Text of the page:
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Home News Kereluk’s death an ‘out-of-the-ordinary’ situation says Victoria Hospital physician

Kereluk’s death an ‘out-of-the-ordinary’ situation says Victoria Hospital physician

Kereluk’s death an ‘out-of-the-ordinary’ situation says Victoria Hospital physician
Prince Albert Court of Queen's Bench -- Herald file photo

The doctor who tried to revive Ryan Kereluk at Victoria Hospital called Kereluk’s death an “out-of-the-ordinary situation” while giving testimony at a coroners inquest on Tuesday.

Dr. Martin Veith was the first of seven witnesses to testify on day two of the public inquest into Kereluk’s death. Veith was on duty when paramedics arrived with Kereluk at around 8:32 a.m. on May 18, 2018. He said there are a number of reasons Kereluk could have passed away, which makes it hard to determine what happened.

“It was difficult to know,” Veith said when asked about the cause of death. “It seemed like an out-of-the-ordinary situation.”

Aspiration was one of several possibilities Veith put forward. It occurs when foreign objects such as food, water or vomit begin clogging airways, making it difficult to breath or to administer CPR.  Kereluk had vomited multiple times before guards discovered his body.

However, Veith said there was nothing to indicate massive aspiration in the body, and added that paramedics had done a good job of removing any excess fluids from the mouth while performing CPR.

Veith also said it was difficult to explain why Kereluk drank more than 40 classes of water in the 12.5 hours before he perished. Drugs like methamphetamine can cause “dry mouth”, however Veith said that isn’t the only possible explanation. Infection and illness can also cause people to start increasing the amount of water they drink. Even then, the sheer volume of water Kereluk drank was puzzling.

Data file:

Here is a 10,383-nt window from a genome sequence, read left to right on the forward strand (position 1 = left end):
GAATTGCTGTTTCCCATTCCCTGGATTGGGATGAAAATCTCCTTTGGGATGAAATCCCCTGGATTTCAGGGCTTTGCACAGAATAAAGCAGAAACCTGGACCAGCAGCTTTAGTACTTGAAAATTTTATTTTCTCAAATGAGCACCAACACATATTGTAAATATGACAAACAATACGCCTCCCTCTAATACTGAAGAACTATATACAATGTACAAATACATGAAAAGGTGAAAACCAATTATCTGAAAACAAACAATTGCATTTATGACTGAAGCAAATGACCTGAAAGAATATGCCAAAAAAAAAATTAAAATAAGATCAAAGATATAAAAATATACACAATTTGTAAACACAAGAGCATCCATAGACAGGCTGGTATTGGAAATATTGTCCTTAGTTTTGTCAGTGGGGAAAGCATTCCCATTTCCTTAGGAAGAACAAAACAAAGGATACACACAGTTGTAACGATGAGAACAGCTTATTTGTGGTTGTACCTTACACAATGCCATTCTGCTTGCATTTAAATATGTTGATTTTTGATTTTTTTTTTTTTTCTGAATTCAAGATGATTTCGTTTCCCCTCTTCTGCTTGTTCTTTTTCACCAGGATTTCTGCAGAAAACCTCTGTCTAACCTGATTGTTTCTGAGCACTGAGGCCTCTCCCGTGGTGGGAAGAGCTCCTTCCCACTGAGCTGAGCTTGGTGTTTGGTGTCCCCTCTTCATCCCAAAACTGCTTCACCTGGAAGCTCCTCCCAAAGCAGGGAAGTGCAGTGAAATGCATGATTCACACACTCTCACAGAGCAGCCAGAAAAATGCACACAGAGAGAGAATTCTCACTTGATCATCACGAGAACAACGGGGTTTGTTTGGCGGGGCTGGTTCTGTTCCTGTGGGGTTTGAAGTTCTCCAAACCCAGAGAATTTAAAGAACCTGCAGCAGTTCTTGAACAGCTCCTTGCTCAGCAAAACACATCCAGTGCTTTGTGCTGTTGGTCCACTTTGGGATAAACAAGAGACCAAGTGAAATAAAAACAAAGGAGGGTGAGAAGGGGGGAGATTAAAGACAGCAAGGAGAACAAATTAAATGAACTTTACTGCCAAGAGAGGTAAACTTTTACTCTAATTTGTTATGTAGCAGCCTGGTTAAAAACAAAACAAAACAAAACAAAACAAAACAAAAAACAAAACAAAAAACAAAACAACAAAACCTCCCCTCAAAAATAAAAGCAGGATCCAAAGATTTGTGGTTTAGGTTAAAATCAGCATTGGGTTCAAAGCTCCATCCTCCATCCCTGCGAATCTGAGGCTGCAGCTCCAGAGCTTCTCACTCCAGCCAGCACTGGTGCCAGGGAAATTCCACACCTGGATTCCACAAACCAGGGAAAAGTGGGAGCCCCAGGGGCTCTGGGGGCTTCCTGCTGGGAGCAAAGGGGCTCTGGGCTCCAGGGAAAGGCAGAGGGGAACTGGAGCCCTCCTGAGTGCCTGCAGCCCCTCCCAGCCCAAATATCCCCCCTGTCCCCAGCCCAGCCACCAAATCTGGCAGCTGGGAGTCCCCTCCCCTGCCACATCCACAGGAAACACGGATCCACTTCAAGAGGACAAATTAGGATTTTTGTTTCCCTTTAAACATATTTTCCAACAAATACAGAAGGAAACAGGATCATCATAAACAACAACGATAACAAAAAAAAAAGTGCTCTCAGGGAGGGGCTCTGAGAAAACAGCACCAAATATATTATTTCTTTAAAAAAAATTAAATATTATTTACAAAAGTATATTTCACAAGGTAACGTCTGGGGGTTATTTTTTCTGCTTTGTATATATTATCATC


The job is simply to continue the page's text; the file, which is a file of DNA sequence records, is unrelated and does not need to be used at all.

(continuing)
“It’s hard to give an exact cause,” Veith told the jury. “It’s not normal, that amount of thirst.”

Although hospital staff continued CPR efforts until 8:53 a.m., Veith said he believes Kereluk was already dead when he arrived in hospital at 8:32 a.m. He added that it’s incredibly rare to revive someone if CPR efforts don’t start within five minutes, but said they hoped Kereluk would be an exception because of his young age.

Many of the other witnesses who were called told the jury Kereluk appeared to be in good health after he was arrested on outstanding warrants following the execution of a search warrant at a residence on Sixth Avenue West.

Four members of the Prince Albert Police Service, including two members of the Integrated Street Enforcement Team (ISET) that conducted the search, testified that Kereluk appeared in good health during their interactions with him two days before he died.

Const. Tanner Shultz said Kereluk was jittery and talked quickly when arrested on May 16, 2018. However, Shultz said that’s a normal response considering the circumstances.

He added that Kereluk was cooperative with officers, and didn’t appear to be under the influence of drugs or alcohol. If not for the outstanding warrants, Kereluk would have been immediately released since ISET officers did not believe he was involved in drug trafficking.